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customs union

Agreement between two or more (usually neighboring)countries to remove trade barriers, and reduce or eliminatecustoms duty on mutual trade. A customs union (unlike afree trade area) generally imposes a common external-tariff (CTF) on imports from non-member countries and (unlike acommon market) generally does not allow free movement ofcapital and labor among member countries.
A customs union involves trading goods between countries without any customs duties and tariffs, the application of a common external tariff on imports from third countries and the application of common trade policies. In 1963, Turkey signed an Association Agreement with the EEC, which became known as the Ankara Agreement.

The Ankara Agreement envisioned three phases for Turkeys gradual accession to the EU Common Market through the establishment of a custom union: 1. preparatory phase (1964 1970) 2. transition (1973 1995) 3. completion phase (1996 to full economic integration). In 1973, at the end of the preparatory phase, an Additional Protocol was adopted which aimed to remove customs duties between the two sides. Whilst the EU completely removed customs duties on industrial goods of Turkish origin from the very beginning of the transition period, Turkeys removal of customs duties on the EUs industrial goods was to be more gradual. A 22 year transition period was foreseen for Turkey to complete the implementation of the Customs Union. In 1995, after the completion of the transition period, the Customs Union Decision was adopted, during which Turkey eliminated customs duties for EU industrial goods. The Decision took effect on the 1st January 1996. For an update on the current status of the customs union, please click here. Benefits of the Customs Union

Turkey has benefited from an early legislative alignment process before its accession negotiations started. Turkey is participating in the EU single market for goods.

Turkey has been implementing an EU aligned anti-trust legislation for 10 years. Turkey has benefited from an almost EU aligned customs legislation for 10 years. Turkish exporters are experienced in manufacturing according to EU technical standards. Turkey has adopted and implemented many intellectual property rights.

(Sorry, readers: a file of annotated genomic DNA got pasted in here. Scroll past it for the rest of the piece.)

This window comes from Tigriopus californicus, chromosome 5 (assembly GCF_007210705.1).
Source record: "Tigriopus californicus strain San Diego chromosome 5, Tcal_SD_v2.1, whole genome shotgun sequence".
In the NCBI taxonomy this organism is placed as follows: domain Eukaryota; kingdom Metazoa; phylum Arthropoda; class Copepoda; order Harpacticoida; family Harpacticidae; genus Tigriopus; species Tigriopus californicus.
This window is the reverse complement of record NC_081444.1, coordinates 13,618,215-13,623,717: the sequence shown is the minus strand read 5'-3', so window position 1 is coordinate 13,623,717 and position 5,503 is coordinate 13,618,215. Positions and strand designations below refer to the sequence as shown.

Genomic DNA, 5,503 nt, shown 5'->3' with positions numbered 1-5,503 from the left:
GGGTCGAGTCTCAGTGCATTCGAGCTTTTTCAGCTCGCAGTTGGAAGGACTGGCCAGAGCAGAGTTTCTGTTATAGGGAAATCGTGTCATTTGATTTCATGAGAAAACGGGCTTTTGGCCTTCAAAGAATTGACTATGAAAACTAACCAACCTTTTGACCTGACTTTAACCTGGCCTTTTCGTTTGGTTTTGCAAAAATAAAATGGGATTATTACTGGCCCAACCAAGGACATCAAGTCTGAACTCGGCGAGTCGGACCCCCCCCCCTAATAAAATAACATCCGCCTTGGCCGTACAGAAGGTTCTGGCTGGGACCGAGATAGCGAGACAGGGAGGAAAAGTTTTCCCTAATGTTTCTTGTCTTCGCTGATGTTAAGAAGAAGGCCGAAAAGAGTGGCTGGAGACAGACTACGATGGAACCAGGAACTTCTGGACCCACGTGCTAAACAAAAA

The scope The Customs Union mainly covers industrial and processed agricultural goods. Harmonisation to the Common External Tariff applied by the Community on some industrial goods from third countries was completed by 1 January 2001. These products are referred to as sensitive materials such as automobiles, shoes, leather products and furniture. Processed agricultural goods (which are listed in the Council Regulation 3448/93 of the European Community) are also included in the Customs Union. In line with the framework of new legislation developed in harmony with the Community's system, if any of the mentioned goods are imported, taxes are separated into agricultural and industrial shares; the industrial taxes are removed but the agricultural share is set to the tax proportions used in the EU. Turkey's participation in the Customs Union also extends to participation in several conventions on intellectual, industrial and commercial property rights as well as to harmonisation of the Turkish technical standards to EU requirements.